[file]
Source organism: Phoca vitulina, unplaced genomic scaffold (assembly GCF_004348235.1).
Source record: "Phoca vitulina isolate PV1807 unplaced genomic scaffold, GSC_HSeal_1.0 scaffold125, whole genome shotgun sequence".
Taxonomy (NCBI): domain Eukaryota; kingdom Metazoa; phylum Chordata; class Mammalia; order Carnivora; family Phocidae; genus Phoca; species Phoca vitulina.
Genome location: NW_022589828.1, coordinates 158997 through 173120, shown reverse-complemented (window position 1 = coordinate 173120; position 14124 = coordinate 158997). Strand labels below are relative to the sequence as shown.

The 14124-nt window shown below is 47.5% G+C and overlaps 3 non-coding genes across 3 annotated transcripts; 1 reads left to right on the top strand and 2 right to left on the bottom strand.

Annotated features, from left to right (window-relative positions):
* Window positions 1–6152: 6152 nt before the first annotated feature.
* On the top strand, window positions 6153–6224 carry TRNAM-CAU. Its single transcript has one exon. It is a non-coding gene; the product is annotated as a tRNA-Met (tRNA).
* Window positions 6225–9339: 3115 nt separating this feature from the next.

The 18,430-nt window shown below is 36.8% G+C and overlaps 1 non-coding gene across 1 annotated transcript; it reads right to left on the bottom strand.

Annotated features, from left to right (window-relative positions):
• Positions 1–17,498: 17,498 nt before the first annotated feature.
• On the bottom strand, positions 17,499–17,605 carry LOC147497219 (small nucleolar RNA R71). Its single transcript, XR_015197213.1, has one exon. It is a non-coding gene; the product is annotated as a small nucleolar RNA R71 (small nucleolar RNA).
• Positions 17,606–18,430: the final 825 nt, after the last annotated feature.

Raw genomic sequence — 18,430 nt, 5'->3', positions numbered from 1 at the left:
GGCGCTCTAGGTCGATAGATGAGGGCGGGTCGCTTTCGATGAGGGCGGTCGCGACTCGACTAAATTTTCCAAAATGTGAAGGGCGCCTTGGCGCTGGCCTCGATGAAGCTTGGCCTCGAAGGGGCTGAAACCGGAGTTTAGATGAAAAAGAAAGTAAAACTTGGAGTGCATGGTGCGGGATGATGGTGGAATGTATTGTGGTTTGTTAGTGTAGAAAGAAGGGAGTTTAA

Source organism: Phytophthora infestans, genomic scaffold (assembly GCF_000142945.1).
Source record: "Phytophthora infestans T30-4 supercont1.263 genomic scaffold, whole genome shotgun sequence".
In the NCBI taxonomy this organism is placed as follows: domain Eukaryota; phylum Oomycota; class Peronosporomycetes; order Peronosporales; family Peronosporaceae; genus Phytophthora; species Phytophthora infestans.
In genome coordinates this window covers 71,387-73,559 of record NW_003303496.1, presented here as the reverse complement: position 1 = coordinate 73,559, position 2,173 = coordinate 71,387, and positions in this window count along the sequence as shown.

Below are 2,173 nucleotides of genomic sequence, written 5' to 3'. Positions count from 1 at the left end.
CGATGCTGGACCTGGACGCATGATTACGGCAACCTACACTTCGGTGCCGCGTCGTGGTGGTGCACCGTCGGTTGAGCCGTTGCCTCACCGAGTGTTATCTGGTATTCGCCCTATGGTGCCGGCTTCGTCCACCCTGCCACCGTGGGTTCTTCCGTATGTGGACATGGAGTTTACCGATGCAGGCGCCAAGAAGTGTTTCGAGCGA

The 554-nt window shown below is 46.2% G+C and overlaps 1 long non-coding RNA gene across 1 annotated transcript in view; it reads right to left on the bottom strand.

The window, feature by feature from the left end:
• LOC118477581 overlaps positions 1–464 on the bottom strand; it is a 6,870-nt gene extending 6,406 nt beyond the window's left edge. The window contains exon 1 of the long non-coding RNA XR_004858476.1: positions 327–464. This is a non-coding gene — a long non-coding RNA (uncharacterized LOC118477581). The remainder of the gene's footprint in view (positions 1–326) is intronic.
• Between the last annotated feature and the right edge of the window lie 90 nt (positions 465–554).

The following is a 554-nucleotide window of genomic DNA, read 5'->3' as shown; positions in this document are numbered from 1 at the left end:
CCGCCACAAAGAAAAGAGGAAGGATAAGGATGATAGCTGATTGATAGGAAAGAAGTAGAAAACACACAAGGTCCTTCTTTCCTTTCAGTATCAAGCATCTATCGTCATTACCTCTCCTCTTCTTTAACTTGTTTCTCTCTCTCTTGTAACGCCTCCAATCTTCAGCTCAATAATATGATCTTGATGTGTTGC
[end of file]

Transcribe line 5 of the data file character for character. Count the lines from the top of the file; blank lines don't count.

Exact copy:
The 14124-nt window shown below is 47.5% G+C and overlaps 3 non-coding genes across 3 annotated transcripts; 1 reads left to right on the top strand and 2 right to left on the bottom strand.